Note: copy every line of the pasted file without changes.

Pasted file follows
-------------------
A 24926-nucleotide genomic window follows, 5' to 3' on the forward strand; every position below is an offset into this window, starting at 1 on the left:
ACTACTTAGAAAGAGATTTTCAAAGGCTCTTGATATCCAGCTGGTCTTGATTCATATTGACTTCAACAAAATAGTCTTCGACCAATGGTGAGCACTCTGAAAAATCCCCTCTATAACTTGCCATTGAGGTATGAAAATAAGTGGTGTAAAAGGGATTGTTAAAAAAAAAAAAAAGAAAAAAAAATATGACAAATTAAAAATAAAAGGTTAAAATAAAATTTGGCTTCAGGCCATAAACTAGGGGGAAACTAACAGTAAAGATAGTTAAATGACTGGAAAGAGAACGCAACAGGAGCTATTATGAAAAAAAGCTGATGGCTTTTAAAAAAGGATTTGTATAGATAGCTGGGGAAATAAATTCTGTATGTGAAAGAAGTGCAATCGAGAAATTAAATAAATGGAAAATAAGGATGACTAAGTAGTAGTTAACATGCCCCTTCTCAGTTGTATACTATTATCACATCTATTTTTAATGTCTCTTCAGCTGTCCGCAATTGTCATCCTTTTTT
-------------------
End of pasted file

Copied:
A 24926-nucleotide genomic window follows, 5' to 3' on the forward strand; every position below is an offset into this window, starting at 1 on the left:
ACTACTTAGAAAGAGATTTTCAAAGGCTCTTGATATCCAGCTGGTCTTGATTCATATTGACTTCAACAAAATAGTCTTCGACCAATGGTGAGCACTCTGAAAAATCCCCTCTATAACTTGCCATTGAGGTATGAAAATAAGTGGTGTAAAAGGGATTGTTAAAAAAAAAAAAAAGAAAAAAAAATATGACAAATTAAAAATAAAAGGTTAAAATAAAATTTGGCTTCAGGCCATAAACTAGGGGGAAACTAACAGTAAAGATAGTTAAATGACTGGAAAGAGAACGCAACAGGAGCTATTATGAAAAAAAGCTGATGGCTTTTAAAAAAGGATTTGTATAGATAGCTGGGGAAATAAATTCTGTATGTGAAAGAAGTGCAATCGAGAAATTAAATAAATGGAAAATAAGGATGACTAAGTAGTAGTTAACATGCCCCTTCTCAGTTGTATACTATTATCACATCTATTTTTAATGTCTCTTCAGCTGTCCGCAATTGTCATCCTTTTTT